I am taking the floor on behalf of the following Member States, Afghanistan, Algeria, Angola, Antigua and Barbuda, Argentina, Austria, Bahamas, Bahrain, Bangladesh, Barbados, Belarus, Belize, Benin, Bolivia, Bosnia and Herzegovina, Botswana, Brazil, Burkina Faso, Cambodia, Cameroon, Cape Verde, Central African Republic, Chile, Colombia, Congo, Costa Rica, Côte d’Ivoire, Cuba, Cyprus, DR Congo, Denmark, Djibouti, Dominican Republic, Ecuador, Egypt, El Salvador, Equatorial Guinea, Eritrea, Fiji, Gabon, Georgia, Ghana, Grenada, Guatemala, Guinea, Guinea Bissau, Haiti, Honduras, Iceland, Indonesia, Iraq, Ireland, Jamaica, Japan, Jordan, Kazakhstan, Kenya, Kiribati, Lao PDR, Lebanon, Lesotho, Liberia, Libya, Liechtenstein, Madagascar, Malawi, Malaysia, Maldives, Mali, Malta, Marshall Islands, Macedonia, Mexico, Mongolia, Montenegro, Morocco, Mozambique, Myanmar, Namibia, Nauru, Nepal, Nicaragua, Niger, Nigeria, Norway, Palau, Panama, Papua New Guinea, Paraguay, Peru, Philippines, Qatar, Rwanda, Samoa, San Marino, Senegal, Serbia, Seychelles, Sierra Leone, Singapore, Solomon Islands, South Africa, South Sudan, Suriname, Swaziland, Switzerland, Tanzania, Thailand, Timor-Leste, Togo, Tonga, Trinidad and Tobago, Tunisia, Tuvalu, Uganda, Ukraine, United Arab Emirates, Uruguay, Vanuatu, Viet Nam, Yemen, Zambia, my own country, New Zealand, and the Observer State the Holy See.
Our countries are deeply concerned about the catastrophic humanitarian consequences of nuclear weapons. Past experience from the use and testing of nuclear weapons has amply demonstrated the unacceptable humanitarian consequences caused by the immense, uncontrollable destructive capability and indiscriminate nature of these weapons. The fact-based discussion that took place at the Conference on the Humanitarian Impact of Nuclear Weapons convened by Norway last March allowed us to deepen our collective understanding of those consequences. A key message from experts and international organisations was that no State or international body could address the immediate humanitarian emergency caused by a nuclear weapon detonation or provide adequate assistance to victims.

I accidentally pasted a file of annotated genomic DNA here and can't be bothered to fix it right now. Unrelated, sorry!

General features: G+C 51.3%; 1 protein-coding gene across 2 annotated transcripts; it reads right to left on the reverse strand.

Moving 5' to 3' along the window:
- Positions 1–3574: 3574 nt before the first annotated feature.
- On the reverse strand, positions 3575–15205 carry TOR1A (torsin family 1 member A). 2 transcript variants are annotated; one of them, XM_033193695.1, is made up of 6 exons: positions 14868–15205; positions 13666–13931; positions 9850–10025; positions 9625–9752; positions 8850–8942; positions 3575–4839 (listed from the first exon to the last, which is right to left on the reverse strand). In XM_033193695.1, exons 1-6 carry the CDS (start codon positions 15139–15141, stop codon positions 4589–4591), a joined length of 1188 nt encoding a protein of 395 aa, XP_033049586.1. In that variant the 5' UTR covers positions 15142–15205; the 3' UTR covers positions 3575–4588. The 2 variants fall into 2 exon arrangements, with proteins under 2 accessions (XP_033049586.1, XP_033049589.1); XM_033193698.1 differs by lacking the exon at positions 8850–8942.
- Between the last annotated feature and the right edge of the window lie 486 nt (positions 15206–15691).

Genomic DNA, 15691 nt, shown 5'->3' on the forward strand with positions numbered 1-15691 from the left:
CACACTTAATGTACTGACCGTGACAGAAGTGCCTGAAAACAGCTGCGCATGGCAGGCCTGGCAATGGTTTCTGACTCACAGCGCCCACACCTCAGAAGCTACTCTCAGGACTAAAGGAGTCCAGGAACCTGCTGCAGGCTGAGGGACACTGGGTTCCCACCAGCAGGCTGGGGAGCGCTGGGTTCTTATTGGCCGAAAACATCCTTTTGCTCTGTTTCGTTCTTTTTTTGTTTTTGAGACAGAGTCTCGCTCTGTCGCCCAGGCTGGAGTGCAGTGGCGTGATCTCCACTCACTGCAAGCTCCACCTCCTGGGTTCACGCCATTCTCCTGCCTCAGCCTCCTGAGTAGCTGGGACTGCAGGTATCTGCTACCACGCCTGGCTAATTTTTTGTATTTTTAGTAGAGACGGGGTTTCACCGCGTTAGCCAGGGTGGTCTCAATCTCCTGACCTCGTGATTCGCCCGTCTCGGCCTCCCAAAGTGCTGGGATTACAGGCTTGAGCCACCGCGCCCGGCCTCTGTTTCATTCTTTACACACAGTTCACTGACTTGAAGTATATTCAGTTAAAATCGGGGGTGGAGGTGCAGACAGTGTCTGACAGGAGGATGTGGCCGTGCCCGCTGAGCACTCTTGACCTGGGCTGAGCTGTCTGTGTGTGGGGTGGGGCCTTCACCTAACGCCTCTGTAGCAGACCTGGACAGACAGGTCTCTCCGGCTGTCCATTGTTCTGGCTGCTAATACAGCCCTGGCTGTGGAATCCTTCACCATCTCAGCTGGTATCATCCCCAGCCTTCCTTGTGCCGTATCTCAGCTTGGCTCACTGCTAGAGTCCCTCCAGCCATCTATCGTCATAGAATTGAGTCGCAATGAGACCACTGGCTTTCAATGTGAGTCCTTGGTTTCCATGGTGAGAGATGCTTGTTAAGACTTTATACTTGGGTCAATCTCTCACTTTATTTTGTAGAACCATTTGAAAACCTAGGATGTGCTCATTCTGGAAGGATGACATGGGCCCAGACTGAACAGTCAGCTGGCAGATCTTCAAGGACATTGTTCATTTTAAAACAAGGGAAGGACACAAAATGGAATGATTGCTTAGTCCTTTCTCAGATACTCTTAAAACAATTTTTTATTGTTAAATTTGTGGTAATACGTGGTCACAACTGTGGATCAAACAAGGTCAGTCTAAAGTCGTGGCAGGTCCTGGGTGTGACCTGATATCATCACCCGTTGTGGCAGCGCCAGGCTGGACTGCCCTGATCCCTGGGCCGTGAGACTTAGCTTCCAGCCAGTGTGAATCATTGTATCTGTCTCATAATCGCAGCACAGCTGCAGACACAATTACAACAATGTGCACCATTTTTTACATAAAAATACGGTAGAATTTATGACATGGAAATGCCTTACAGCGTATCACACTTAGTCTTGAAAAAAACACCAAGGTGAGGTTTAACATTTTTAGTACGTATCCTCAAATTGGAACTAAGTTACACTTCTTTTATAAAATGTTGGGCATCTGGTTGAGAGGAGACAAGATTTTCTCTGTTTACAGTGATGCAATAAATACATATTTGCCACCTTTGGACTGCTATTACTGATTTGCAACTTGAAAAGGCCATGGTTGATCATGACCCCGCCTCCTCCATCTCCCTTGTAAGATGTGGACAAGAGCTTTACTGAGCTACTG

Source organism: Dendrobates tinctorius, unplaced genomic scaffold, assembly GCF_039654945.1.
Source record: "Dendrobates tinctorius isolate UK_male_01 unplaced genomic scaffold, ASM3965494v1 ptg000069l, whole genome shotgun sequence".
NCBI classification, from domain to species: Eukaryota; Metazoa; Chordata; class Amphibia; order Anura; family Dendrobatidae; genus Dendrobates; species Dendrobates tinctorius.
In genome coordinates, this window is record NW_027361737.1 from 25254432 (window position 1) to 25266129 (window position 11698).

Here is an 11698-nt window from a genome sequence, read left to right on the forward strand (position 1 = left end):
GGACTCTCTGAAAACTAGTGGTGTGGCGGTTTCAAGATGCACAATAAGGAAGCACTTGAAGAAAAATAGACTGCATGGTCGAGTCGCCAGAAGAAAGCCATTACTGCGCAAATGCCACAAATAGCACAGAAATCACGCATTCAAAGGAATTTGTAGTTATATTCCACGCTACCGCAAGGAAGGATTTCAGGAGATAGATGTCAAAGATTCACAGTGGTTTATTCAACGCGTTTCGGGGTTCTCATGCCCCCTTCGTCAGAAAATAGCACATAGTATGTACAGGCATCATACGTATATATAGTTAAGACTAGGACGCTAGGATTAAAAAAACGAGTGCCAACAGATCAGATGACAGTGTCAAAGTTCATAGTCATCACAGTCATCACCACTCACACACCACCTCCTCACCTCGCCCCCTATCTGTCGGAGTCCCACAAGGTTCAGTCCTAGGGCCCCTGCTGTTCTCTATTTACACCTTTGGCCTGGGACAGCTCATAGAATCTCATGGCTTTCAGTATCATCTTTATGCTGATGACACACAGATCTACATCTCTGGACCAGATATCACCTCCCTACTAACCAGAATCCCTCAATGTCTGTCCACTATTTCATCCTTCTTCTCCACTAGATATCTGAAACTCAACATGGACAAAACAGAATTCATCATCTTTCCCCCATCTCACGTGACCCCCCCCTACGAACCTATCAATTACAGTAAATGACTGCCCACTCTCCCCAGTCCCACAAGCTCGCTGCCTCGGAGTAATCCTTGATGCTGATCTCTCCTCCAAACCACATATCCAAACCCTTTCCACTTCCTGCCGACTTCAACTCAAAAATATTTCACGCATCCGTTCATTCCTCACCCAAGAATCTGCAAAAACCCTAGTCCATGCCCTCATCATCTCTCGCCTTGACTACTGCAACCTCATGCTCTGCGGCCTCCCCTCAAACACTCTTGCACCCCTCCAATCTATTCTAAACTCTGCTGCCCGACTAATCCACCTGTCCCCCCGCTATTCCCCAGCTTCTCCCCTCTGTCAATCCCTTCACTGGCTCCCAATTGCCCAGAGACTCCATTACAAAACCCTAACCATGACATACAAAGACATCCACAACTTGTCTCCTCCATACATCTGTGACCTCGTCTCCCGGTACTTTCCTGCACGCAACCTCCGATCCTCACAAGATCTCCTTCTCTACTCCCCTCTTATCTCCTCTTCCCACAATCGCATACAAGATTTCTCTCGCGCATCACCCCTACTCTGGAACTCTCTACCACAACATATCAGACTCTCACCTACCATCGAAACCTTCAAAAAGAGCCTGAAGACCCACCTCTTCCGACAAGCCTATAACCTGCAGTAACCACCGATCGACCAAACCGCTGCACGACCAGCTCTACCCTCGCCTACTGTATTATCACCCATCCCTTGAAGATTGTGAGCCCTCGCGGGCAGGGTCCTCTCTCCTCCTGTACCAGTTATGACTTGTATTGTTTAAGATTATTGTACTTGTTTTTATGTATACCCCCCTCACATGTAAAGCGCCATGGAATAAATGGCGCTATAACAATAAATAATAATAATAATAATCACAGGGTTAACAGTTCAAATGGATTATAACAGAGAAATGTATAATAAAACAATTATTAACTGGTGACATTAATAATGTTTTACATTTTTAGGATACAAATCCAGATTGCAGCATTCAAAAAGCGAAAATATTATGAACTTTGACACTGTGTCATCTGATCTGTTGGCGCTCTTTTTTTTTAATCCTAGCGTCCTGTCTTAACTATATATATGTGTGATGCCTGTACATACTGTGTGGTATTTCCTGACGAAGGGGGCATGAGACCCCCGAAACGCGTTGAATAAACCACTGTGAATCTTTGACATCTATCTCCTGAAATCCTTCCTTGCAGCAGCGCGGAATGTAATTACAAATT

The broad participation at the Conference, with attendance by 128 States, the ICRC, a number of UN humanitarian organisations and civil society, reflected the recognition that the catastrophic humanitarian consequences of nuclear weapons are a fundamental and global concern. We warmly welcome Mexico’s announcement of a follow-up Conference, scheduled for 13-14 February 2014. We firmly believe that it is in the interests of all States to participate in that Conference, which aims to further broaden and deepen understanding of this matter, particularly with regard to the longer-term consequences of a nuclear-weapon detonation. We welcome civil society’s ongoing engagement.
This work is essential, because the catastrophic consequences of nuclear weapons affect not only governments, but each and every citizen of our interconnected world. They have deep implications for human survival; for our environment; for socio-economic development; for our economies; and for the health of future generations. For these reasons, we firmly believe that awareness of the catastrophic consequences of nuclear weapons must underpin all approaches and efforts towards nuclear disarmament.